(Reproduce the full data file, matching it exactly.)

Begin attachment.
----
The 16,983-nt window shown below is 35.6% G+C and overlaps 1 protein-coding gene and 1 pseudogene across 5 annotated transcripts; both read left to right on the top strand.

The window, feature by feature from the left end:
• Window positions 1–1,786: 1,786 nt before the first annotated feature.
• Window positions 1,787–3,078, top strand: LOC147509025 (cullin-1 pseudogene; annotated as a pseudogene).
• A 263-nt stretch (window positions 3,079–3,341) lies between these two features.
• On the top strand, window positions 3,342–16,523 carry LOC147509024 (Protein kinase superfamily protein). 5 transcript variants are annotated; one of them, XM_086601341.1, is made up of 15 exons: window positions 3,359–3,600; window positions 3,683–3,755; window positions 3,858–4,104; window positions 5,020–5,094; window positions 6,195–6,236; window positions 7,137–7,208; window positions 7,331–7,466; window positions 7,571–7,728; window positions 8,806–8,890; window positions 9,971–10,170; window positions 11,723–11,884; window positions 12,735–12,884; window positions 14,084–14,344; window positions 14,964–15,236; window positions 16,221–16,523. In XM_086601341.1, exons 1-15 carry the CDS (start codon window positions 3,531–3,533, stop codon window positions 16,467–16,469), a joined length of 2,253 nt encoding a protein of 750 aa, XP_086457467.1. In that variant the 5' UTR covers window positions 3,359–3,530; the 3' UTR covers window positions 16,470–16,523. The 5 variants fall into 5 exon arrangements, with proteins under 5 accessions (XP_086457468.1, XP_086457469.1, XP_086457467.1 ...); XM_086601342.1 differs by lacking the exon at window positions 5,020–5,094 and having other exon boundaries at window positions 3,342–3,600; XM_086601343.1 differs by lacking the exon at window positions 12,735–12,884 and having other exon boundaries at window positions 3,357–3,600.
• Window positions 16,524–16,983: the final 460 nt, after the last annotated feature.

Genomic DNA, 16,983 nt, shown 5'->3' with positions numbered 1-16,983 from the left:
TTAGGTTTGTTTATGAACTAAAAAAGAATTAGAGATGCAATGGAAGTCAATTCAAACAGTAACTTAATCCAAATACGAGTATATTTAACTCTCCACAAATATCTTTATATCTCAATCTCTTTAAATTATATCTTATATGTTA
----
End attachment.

The 16,983-nt window shown below is 35.6% G+C and overlaps 1 protein-coding gene and 1 pseudogene across 5 annotated transcripts; both read left to right on the top strand.

The window, feature by feature from the left end:
• Window positions 1–1,786: 1,786 nt before the first annotated feature.
• Window positions 1,787–3,078, top strand: LOC147509025 (cullin-1 pseudogene; annotated as a pseudogene).
• A 263-nt stretch (window positions 3,079–3,341) lies between these two features.
• On the top strand, window positions 3,342–16,523 carry LOC147509024 (Protein kinase superfamily protein). 5 transcript variants are annotated; one of them, XM_086601341.1, is made up of 15 exons: window positions 3,359–3,600; window positions 3,683–3,755; window positions 3,858–4,104; window positions 5,020–5,094; window positions 6,195–6,236; window positions 7,137–7,208; window positions 7,331–7,466; window positions 7,571–7,728; window positions 8,806–8,890; window positions 9,971–10,170; window positions 11,723–11,884; window positions 12,735–12,884; window positions 14,084–14,344; window positions 14,964–15,236; window positions 16,221–16,523. In XM_086601341.1, exons 1-15 carry the CDS (start codon window positions 3,531–3,533, stop codon window positions 16,467–16,469), a joined length of 2,253 nt encoding a protein of 750 aa, XP_086457467.1. In that variant the 5' UTR covers window positions 3,359–3,530; the 3' UTR covers window positions 16,470–16,523. The 5 variants fall into 5 exon arrangements, with proteins under 5 accessions (XP_086457468.1, XP_086457469.1, XP_086457467.1 ...); XM_086601342.1 differs by lacking the exon at window positions 5,020–5,094 and having other exon boundaries at window positions 3,342–3,600; XM_086601343.1 differs by lacking the exon at window positions 12,735–12,884 and having other exon boundaries at window positions 3,357–3,600.
• Window positions 16,524–16,983: the final 460 nt, after the last annotated feature.

Genomic DNA, 16,983 nt, shown 5'->3' with positions numbered 1-16,983 from the left:
TTAGGTTTGTTTATGAACTAAAAAAGAATTAGAGATGCAATGGAAGTCAATTCAAACAGTAACTTAATCCAAATACGAGTATATTTAACTCTCCACAAATATCTTTATATCTCAATCTCTTTAAATTATATCTTATATGTTA